the sky, sometimes a hunter, sometimes a warrior, sometimes a god. It
is one of those few constellations which actually looks like what it is
supposed to represent.
belt stars point to Sirius, the Dog Star, the brightest star in the entire
sky. His rising heralds the arrival of that most luminous of stars. Again
back in the Stone Age, Sirius was important because it shared the same
rising and setting positions as the Winter Solstice sun.
beam of sunlight on the floor of the chamber at Newgrange
means the Dog Star would have been visible from the chamber of Newgrange
every night as it rose over the hill of Redmountain, a fact not lost on
author William Battersby who refers to this fact in his book about Newgrange.
We’ve often wondered if this was why three dog skeletons were found
in the chamber of Newgrange during excavations? At Millmount, Sirius would
have marked the location of Tara when it was setting.
From the standing stones at Baltray,
near the mouth of the Boyne, Sirius would have risen at the islands of
over 15 miles away.
These islands were said to have been formed by Bóann's lapdog,
Dabilla, which was drowned with her after the rising waters from Nechtain’s
Well washed her out to sea when the Boyne was formed. The Winter Solstice
alignment of Baltray was discovered
in 1999 by myself, Richard Moore and Michael Byrne.
It is quite probable the megalithic builders knew the significance of
Orion and Sirius. A beautifully decorated kerbstone
at Newgrange could, we think, contain representations of Orion's Belt
stars. Now that we've had an introduction to the giant man of the heavens,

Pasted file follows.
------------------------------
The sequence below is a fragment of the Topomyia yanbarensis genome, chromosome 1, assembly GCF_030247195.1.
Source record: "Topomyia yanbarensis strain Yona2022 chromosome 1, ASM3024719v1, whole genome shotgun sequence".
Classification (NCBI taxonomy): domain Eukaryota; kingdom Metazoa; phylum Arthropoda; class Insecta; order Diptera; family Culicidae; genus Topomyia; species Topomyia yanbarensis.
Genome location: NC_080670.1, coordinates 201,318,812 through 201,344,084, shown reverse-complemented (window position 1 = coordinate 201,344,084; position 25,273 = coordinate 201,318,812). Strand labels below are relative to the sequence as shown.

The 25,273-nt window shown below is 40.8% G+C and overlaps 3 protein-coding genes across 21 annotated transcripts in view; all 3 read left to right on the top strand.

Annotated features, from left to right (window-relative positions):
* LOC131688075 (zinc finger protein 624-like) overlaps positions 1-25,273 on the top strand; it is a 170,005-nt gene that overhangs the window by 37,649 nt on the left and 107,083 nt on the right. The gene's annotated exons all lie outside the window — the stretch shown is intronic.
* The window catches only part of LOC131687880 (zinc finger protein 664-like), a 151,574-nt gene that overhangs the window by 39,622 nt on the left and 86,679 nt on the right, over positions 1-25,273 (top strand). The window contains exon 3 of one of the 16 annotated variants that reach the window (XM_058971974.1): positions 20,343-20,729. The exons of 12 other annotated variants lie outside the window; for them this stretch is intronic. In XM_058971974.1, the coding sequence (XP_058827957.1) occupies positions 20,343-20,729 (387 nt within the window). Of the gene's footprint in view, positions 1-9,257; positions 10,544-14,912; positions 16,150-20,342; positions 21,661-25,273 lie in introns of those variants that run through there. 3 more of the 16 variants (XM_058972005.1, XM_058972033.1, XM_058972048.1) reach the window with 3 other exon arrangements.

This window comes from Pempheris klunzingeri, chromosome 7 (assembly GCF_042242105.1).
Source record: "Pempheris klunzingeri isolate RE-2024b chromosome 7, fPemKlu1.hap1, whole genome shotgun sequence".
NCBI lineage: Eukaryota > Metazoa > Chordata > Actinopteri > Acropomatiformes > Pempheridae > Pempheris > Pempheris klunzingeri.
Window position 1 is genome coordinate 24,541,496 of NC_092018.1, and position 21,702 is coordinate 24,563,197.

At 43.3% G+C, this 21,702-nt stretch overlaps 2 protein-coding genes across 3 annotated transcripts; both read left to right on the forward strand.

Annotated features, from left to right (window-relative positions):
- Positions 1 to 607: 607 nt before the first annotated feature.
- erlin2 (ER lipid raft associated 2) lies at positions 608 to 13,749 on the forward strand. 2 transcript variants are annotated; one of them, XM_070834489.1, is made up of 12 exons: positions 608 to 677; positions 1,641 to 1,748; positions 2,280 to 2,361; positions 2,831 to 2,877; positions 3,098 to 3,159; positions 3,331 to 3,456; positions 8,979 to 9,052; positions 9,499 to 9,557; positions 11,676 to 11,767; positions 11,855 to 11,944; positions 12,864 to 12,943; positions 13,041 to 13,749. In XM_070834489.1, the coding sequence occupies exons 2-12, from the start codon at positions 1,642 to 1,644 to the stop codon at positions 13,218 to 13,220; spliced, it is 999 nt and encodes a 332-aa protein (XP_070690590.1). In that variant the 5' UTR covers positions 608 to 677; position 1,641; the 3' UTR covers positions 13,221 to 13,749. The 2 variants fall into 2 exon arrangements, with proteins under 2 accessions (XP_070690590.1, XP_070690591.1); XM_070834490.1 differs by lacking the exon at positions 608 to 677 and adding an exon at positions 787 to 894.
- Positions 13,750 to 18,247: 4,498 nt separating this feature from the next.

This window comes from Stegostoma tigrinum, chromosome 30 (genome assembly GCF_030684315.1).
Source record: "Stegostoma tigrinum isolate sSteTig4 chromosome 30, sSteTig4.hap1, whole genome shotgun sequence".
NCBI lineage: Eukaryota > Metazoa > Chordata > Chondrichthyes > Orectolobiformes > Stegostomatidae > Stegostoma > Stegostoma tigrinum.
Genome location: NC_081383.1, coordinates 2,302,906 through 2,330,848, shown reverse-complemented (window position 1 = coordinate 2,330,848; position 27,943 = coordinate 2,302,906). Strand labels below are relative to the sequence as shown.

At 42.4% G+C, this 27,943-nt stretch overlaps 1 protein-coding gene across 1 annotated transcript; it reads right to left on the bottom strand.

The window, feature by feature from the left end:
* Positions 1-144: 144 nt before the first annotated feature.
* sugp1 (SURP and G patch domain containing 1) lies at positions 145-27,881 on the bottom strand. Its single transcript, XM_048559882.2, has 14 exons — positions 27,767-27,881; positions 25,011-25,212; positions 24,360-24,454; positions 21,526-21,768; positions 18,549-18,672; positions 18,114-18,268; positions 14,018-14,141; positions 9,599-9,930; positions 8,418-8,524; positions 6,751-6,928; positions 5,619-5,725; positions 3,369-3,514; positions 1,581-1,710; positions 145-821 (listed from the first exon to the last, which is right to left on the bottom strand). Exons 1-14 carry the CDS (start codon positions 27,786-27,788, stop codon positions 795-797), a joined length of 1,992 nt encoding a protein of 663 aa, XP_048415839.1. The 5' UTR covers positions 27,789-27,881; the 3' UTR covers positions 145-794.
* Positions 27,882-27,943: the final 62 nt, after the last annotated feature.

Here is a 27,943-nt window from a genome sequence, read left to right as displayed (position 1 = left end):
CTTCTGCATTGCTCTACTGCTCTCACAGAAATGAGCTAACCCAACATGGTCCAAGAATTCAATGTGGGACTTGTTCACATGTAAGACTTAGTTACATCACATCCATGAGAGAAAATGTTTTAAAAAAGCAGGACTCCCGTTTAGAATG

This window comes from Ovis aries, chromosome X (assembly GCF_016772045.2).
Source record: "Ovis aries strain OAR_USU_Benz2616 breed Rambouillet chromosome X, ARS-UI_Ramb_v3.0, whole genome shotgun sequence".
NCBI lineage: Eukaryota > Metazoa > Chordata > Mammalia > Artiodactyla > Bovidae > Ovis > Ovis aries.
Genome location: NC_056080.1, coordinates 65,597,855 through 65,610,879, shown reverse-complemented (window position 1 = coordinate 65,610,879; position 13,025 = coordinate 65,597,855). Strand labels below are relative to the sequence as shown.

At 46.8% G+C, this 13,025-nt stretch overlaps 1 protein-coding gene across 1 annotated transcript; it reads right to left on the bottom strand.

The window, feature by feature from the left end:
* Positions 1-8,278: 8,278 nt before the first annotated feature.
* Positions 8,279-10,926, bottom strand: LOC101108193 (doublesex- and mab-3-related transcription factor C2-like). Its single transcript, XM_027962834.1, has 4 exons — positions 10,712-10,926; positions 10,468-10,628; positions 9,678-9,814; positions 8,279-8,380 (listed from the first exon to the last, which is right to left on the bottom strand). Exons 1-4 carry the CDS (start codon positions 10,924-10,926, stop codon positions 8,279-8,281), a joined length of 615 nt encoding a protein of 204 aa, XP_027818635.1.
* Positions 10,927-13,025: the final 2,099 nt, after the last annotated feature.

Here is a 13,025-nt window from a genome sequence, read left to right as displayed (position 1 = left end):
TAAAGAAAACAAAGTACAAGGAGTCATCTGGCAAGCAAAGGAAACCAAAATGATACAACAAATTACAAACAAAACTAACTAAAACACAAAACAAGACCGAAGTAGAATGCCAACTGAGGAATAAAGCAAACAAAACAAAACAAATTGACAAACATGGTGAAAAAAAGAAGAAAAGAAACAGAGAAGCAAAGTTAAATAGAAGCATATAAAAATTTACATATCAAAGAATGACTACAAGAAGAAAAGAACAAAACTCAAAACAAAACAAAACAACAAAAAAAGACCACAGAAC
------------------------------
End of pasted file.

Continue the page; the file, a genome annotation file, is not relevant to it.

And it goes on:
we turn to the giant warrior on the ground, the "High Man".
This is the gigantic figure of a warrior-like man, etched into the landscape
by a system of roads near the east coast of Ireland in an area called
Ferrard, which means "High Man". Measuring 12 miles from top
to bottom, the incredibly human-like character looms large on a very sacred
and historical landscape.
It may seem odd that such a life-like figure should exist in the road
network, and it may seem that only extraordinary chance could result in
such an outstanding visual icon. But what if this gargantuan individual
was not the result of chance, but rather the exceptional brilliance of
an ancient design? In the context of the Irish mythical and archaeological
environment, this high hero finds himself in the most eminent area of
the entire country. He has his legs planted in the Boyne, Ireland's foremost
sacred river in ancient times; he lies on an area rich in archaic myth
and abundant in tales of giant mythical heroes; and within his boundaries
lie Newgrange, Knowth
and Dowth - the foremost
Irish monuments, rich in astronomy, legend and art.
the burial place of Amergin "bright knee", marks the "knee"
star of Orion on the ground.
the burial place of Amergin of the "bright knee", marks the
knee of this giant figure. Another great mythical champion who often had
his feet planted in the waters of a river was Cúchulainn, the principal
character of the epic Táin
Bó Cuailnge. Cúchulainn is firmly connected with Newgrange
- his spiritual father Lugh having visited his mother Dechtine during
her time there and magically impregnated her. He was described in the
Táin as "a huge,
high hero . . . vast as a Fomorian giant".